RIDE reports poor progress at N.K. high school
North Kingstown Schools Superintendent Phil Thornton presented the preliminary R.I. Dept. of Education report on the high school’s progress toward meeting mandated regulations during Tuesday night’s North Kingstown School Committee meeting.
The news wasn’t good.
According to a Jan. 10 letter from RIDE to Thornton, the high school has made no progress in the areas communicated in a Jan. 8 correspondence addressed to suspended high school principal Gerald F. Foley.
The letter stated: “These results indicate no progress in the areas communicated in the Jan. 8 correspondence from this office…The review process indicates that North Kingstown has a significant amount of work to do in order to meet these expectations and achieve 2012 R.I. Diploma System full approval.”
If the high school does not meet these requirements, diplomas issued by the high school in 2012 will not be approved by the state Board of Regents, Thornton said.
What that will mean for students graduating in 2012 has yet to be determined, according to Thornton. The mandates and the penalties for non-compliance are all new, he said.
“High schools essentially have been redefined in terms of how we have to work with students as far as teaching and learning. This all came around with No Child Left Behind in 2001,” he said. “We’ve had different checkpoints with RIDE as far as what they are implementing in Rhode Island. “
For example, in 2003, Thornton said, RIDE implemented personal literacy plan regulations.
“In 2007, we had our first check in with RIDE and they visited every high school and gave us a status report as to where we were. Our status report came out in a letter in 2008 in January,” he said. “RIDE, in that letter, commended what we did well and told us what we needed to work on. We then had two years to work and then we had another visit this past fall...we’re now getting feedback on our second visit.”
This second RIDE report has indicated no progress during the past two years in the major areas mandated by RIDE, according to Thornton.
The areas in need of immediate and intensive attention, according to RIDE, are:
• A full alignment of the R.I. grade span expectations in all courses and assessments must be completed. This includes consistent use of common assessments and rubrics.
Proficiency descriptions must be determined in each of the six core disciplines. This process must include decisions relating to the number and types of assessments in which students must demonstrate meeting the standard in order to ultimately demonstrate proficiency.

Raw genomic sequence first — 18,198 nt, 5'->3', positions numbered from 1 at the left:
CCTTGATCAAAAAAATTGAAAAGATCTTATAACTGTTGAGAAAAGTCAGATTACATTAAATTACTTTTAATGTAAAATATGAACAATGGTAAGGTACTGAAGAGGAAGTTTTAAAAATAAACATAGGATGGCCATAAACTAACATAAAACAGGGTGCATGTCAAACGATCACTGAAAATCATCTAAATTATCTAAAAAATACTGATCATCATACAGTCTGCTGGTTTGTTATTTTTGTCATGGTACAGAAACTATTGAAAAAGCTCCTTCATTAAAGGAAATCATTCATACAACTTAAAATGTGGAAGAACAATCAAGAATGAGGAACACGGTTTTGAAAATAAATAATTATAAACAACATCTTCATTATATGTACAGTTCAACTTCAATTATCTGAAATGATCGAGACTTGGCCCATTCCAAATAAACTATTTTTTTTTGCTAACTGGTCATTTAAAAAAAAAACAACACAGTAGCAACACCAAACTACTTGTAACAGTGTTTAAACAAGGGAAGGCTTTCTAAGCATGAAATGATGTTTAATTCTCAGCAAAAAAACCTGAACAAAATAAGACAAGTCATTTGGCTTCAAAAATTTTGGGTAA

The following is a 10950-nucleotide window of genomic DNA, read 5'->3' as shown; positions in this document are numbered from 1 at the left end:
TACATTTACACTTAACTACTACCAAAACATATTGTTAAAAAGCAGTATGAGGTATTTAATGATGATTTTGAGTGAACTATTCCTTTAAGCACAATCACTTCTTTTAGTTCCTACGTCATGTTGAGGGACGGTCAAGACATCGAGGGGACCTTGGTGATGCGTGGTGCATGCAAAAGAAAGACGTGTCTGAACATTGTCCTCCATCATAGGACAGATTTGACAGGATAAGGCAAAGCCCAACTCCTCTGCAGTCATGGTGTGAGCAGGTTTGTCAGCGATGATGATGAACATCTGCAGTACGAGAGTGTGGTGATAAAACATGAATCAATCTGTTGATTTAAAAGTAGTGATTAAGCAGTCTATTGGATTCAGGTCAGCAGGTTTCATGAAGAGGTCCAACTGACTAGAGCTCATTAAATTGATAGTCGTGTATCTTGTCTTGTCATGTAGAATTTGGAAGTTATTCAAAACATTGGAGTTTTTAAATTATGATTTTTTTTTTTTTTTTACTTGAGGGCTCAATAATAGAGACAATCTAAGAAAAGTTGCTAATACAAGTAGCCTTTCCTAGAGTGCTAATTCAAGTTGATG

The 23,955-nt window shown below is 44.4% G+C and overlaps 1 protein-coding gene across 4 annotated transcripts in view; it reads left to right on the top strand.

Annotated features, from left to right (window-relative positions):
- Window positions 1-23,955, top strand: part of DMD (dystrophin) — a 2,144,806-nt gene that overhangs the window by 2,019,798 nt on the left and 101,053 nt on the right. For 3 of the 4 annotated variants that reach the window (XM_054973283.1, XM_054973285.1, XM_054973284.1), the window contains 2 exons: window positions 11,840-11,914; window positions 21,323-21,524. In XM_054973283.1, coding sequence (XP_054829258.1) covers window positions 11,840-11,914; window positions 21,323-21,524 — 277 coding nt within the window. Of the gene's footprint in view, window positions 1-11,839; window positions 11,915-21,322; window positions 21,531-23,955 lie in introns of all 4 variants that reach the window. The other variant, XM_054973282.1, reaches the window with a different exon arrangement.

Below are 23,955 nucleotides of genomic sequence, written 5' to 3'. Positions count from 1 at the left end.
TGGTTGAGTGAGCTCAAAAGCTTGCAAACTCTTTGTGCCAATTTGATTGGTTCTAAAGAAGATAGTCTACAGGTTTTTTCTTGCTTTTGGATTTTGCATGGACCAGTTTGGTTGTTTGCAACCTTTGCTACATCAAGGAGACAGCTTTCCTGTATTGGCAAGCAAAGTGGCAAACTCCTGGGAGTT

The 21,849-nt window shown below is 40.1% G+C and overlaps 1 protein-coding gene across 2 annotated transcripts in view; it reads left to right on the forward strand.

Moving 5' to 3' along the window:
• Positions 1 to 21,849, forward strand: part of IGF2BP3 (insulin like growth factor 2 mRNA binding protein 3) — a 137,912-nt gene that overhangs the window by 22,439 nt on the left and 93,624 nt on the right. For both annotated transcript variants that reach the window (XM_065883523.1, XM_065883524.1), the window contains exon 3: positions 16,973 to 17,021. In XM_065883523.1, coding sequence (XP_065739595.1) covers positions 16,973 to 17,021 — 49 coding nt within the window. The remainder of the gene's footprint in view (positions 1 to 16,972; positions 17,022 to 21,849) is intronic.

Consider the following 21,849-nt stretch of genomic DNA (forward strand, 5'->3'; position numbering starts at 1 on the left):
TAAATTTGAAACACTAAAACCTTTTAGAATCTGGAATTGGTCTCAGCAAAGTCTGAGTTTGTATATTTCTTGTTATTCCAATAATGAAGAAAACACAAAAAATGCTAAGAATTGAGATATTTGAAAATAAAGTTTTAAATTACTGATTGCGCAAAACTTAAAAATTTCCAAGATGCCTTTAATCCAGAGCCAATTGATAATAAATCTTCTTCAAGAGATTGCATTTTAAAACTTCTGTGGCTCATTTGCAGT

• An analysis of course-taking patterns of each of the pathways through high school must be completed to ensure that all students have sufficient opportunities to achieve proficiency.
• Evidence of planned personalization strategies.
• Middle level engagement of all aspects of the secondary regulations.
Thornton summarized three major points to explain the high school’s present status and what needs to be done to correct it:
• The high school has not made good progress in the past two years.
• There is a tremendous amount of work to be done for the high school to be in a position to receive proficiency-based graduation requirements approval in 2012.
• There is a plan that is already being implemented at the administrative and building level.
Thornton and his team have put together a plan and are optimistic regarding their ability to sufficiently address the problems, he said.
“While N.K.H.S. is behind, we are encouraged by the capacity we have to move forward quickly,” he said. One of the problems Thornton identified is that there is no definitive time period within which these mandates must be completed.
“We are anticipating that we have somewhere around 12 months to make this happen,” he said.
The entire PGBR report includes 15 categories, with more than 30 responses from RIDE. Within these categories are eight mandated areas in which no progress has been made. “Where you see no evidence of progress – that is just not acceptable,” Thornton said.
The major areas of concern, according to Thornton, involve grade span expectations, gap analysis and data analysis.
“If you do this first box, you will then have the homework done to do the next pieces for RIDE,” Thornton said. “Not having done the preliminary pieces, we are not in a position to do the next pieces.”
Thornton emphasized that the high school staff is now working double time to catch up and he is optimistic that significant change will occur.
The regulations are designed to ensure that education is uniform across classes, schools and districts; that possible bias – gender, race, socio-economic, etc. – is addressed; that rigorous and uniform standards of learning are in place; that every student in the country is proficient in all subjects by 2012 and that there is evidence-based data to support all of this, Thornton said.
“All of the stuff in this report represents ‘best practice.’ The Regents made it regulation to make sure schools do change,” he said. “This work is transforming what high schools look like and, as you know, change is not easy.”